Here’s how it goes: As plant fibers heat up, the plant’s tissues — mostly made out of a molecule called cellulose — start degrade and break down. As the tissue gets hotter and hotter, water is driven out of the cells, and they then break apart, forming volatile, combustible gases, “just like a burner from your stove,” John Bailey, a professor who teaches fire science Oregon State, tells me.
Igniting those gases releases some energy, which then can be used to break down more cellulose and generate more combustible gases and heat.
All of this needs to be done in the presence of oxygen, as fire is an oxidation reaction. (The oxygen bonds with the carbon in the wood to form carbon dioxide, and releases heat and water along the way.)
The ignition of the gas continues the process of breaking down that log further and further. Inside that gas are actually hundreds of carbon-based compounds. Some of these form soot and then are broken down further in the flame. If a fire burns perfectly, the log will break down all the big molecules into carbon dioxide and water vapor.
But why does this process create light?
It comes from the electrons releasing extra energy — going from an exited state to a less excited state. (You know how metal glows when it’s heated red-hot? The same thing is happening in the flame, but instead of metal, it’s the tiny particles of soot absorbing the energy.)
Here, via the YouTube channel Distort, is a very cool look at how pyrolysis occurs in slow motion.
How do I build a campfire?
Building a campfire only takes three ingredients.
Fuel: Twigs, paper, branches, logs, etc.
Oxygen: Free and always available!
Heat: A match should do the trick.
These three are called the “fire triangle,” and if they are kept in balance, a campfire will burn evenly and thoroughly. But if they are out of whack, the fire will sputter and fail.
Here are some general rules to get a good campfire going.
1) The first rule of building a campfire is to start small.
You may be tempted to start with big branches if you have a big fire in mind. But remember, a match or a lighter contains only a tiny speck of energy — just enough to bring small branches, pine needles, or other kindling to the critical temperature at which pyrolysis can occur.
As a campfire builder, it’s your job to coax that tiny bit of energy into growing, slowly and thoroughly. So start with some very dry kindling, some pine needles, and crumbled-up bits of your least favorite daily newspaper.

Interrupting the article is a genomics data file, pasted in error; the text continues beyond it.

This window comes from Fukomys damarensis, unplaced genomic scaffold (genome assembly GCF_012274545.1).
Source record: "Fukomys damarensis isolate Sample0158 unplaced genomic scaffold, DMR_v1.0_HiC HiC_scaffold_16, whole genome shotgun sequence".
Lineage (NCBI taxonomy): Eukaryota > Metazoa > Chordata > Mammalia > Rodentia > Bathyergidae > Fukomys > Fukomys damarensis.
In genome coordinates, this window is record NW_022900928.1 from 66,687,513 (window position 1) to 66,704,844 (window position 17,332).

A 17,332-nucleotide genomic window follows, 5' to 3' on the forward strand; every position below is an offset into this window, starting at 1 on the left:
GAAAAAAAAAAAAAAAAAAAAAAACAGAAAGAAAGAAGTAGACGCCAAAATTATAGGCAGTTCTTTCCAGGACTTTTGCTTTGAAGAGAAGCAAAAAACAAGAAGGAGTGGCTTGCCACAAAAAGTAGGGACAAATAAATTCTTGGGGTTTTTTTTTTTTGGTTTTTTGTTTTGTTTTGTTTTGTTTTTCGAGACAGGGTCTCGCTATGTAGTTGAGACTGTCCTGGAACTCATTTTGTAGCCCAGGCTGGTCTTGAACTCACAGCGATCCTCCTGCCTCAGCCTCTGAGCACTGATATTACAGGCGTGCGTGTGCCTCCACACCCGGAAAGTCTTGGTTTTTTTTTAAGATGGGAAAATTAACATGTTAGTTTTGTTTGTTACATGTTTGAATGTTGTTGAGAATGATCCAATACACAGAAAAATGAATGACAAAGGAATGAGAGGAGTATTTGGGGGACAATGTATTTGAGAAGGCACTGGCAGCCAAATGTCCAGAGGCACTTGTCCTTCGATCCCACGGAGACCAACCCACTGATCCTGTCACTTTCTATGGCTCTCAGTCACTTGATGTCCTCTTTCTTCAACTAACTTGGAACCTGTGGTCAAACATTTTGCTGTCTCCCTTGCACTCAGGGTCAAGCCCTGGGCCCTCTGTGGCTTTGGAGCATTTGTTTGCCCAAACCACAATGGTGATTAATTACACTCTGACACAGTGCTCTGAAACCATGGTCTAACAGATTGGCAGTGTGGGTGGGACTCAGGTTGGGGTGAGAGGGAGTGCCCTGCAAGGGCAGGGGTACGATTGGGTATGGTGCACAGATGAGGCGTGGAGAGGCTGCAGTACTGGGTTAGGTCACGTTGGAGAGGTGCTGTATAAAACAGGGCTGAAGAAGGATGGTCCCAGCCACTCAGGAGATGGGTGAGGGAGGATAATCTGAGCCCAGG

Also remember: Large pieces of wood have to absorb a lot of energy before they ignite. If there’s too little heat in the fire, they won’t catch. Too much wood will smother the flame from oxygen as well.
2) Use the driest branches you can find.
Be sure to find the driest pieces of wood for your campfire, as it will take extra energy to get wet pieces of wood to start burning. “If the moisture content is too high, an appreciable amount of energy is necessary to vaporize the water, reducing the heating value of the wood as well as decreasing combustion efficiency, which in turn increases smoke formation,” the journal Chemosphere explains. Wet wood will also produce more smoke, which is bad for your health and environment (more on that below).
When the fire is hot enough — when there’s an inch or two of hot, glowing coals on the bottom — it won’t matter if the fuel is a bit wet. “If you build up a nice bed of coals, you’ve got the fire getting progressively bigger, you’ve got this big generating heat source now, then you can lay that big piece on there,” Bailey says.
3) Start with low–density wood.
The best woods to get a campfire going are something light, like pine or cedar. These will ignite the fastest. (Pine also has a lot of resin, which makes for nice crackles when in a fire.) Then move on to denser woods, like oak. These take a lot more energy to start burning and will burn longer.
When it gets going, a fire is like a living thing. It needs to be fed, sustained, and looked after, or it will die.
4) The best shape for a fire is one that’s as tall as it is wide.
You can find plenty of diagrams for building campfires: teepee designs, log cabin designs, elaborate plans for digging underground air-intake vents. But really, all these designs come back to one basic rule: Build a fire that’s as tall as it is wide.
This rule comes from Bejan, who thought of it while watching a mound of charcoal ignite in his backyard grill. He realized when a fire is built into a pyramid shape, it will burn the hottest for the longest amount of time. It’s the perfect trade-off.